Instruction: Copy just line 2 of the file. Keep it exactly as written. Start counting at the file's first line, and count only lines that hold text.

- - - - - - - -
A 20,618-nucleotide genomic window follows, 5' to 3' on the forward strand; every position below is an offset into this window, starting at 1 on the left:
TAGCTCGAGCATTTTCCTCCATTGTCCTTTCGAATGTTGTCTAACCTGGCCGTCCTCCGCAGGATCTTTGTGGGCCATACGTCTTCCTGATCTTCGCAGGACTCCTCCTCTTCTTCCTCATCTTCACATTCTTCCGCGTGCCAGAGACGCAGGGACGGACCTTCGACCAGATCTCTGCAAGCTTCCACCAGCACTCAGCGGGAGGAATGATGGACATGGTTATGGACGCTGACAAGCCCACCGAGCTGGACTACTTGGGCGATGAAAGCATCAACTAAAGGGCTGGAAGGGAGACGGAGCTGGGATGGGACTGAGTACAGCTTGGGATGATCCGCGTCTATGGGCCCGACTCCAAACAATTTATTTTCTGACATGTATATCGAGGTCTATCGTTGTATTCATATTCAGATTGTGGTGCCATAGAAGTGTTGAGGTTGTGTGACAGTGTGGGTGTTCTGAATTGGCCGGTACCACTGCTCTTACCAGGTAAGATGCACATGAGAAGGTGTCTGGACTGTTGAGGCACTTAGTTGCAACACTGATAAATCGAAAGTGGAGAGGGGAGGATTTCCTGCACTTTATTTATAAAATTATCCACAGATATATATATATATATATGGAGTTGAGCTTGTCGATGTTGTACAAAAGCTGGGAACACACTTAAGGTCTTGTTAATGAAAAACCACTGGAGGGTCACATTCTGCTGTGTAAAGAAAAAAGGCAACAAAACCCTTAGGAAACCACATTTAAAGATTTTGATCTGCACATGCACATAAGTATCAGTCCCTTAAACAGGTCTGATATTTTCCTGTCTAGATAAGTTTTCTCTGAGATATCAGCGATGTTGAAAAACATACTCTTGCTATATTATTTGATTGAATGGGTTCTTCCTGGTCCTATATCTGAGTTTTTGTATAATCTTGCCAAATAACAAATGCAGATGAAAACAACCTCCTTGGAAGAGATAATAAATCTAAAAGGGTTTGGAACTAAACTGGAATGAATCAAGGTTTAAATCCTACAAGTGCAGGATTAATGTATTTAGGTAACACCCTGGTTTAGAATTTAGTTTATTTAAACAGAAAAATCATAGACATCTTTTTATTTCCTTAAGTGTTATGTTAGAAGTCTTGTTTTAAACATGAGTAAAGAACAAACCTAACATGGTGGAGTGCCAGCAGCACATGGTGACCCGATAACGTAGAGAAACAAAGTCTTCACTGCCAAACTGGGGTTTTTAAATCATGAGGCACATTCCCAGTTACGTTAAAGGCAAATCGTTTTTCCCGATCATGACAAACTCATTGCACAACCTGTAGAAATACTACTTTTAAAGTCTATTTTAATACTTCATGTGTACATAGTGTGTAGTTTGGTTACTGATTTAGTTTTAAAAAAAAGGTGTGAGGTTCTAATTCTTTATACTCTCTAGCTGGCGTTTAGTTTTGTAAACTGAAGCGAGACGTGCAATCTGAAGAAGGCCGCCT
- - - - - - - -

TAGCTCGAGCATTTTCCTCCATTGTCCTTTCGAATGTTGTCTAACCTGGCCGTCCTCCGCAGGATCTTTGTGGGCCATACGTCTTCCTGATCTTCGCAGGACTCCTCCTCTTCTTCCTCATCTTCACATTCTTCCGCGTGCCAGAGACGCAGGGACGGACCTTCGACCAGATCTCTGCAAGCTTCCACCAGCACTCAGCGGGAGGAATGATGGACATGGTTATGGACGCTGACAAGCCCACCGAGCTGGACTACTTGGGCGATGAAAGCATCAACTAAAGGGCTGGAAGGGAGACGGAGCTGGGATGGGACTGAGTACAGCTTGGGATGATCCGCGTCTATGGGCCCGACTCCAAACAATTTATTTTCTGACATGTATATCGAGGTCTATCGTTGTATTCATATTCAGATTGTGGTGCCATAGAAGTGTTGAGGTTGTGTGACAGTGTGGGTGTTCTGAATTGGCCGGTACCACTGCTCTTACCAGGTAAGATGCACATGAGAAGGTGTCTGGACTGTTGAGGCACTTAGTTGCAACACTGATAAATCGAAAGTGGAGAGGGGAGGATTTCCTGCACTTTATTTATAAAATTATCCACAGATATATATATATATATATGGAGTTGAGCTTGTCGATGTTGTACAAAAGCTGGGAACACACTTAAGGTCTTGTTAATGAAAAACCACTGGAGGGTCACATTCTGCTGTGTAAAGAAAAAAGGCAACAAAACCCTTAGGAAACCACATTTAAAGATTTTGATCTGCACATGCACATAAGTATCAGTCCCTTAAACAGGTCTGATATTTTCCTGTCTAGATAAGTTTTCTCTGAGATATCAGCGATGTTGAAAAACATACTCTTGCTATATTATTTGATTGAATGGGTTCTTCCTGGTCCTATATCTGAGTTTTTGTATAATCTTGCCAAATAACAAATGCAGATGAAAACAACCTCCTTGGAAGAGATAATAAATCTAAAAGGGTTTGGAACTAAACTGGAATGAATCAAGGTTTAAATCCTACAAGTGCAGGATTAATGTATTTAGGTAACACCCTGGTTTAGAATTTAGTTTATTTAAACAGAAAAATCATAGACATCTTTTTATTTCCTTAAGTGTTATGTTAGAAGTCTTGTTTTAAACATGAGTAAAGAACAAACCTAACATGGTGGAGTGCCAGCAGCACATGGTGACCCGATAACGTAGAGAAACAAAGTCTTCACTGCCAAACTGGGGTTTTTAAATCATGAGGCACATTCCCAGTTACGTTAAAGGCAAATCGTTTTTCCCGATCATGACAAACTCATTGCACAACCTGTAGAAATACTACTTTTAAAGTCTATTTTAATACTTCATGTGTACATAGTGTGTAGTTTGGTTACTGATTTAGTTTTAAAAAAAAGGTGTGAGGTTCTAATTCTTTATACTCTCTAGCTGGCGTTTAGTTTTGTAAACTGAAGCGAGACGTGCAATCTGAAGAAGGCCGCCT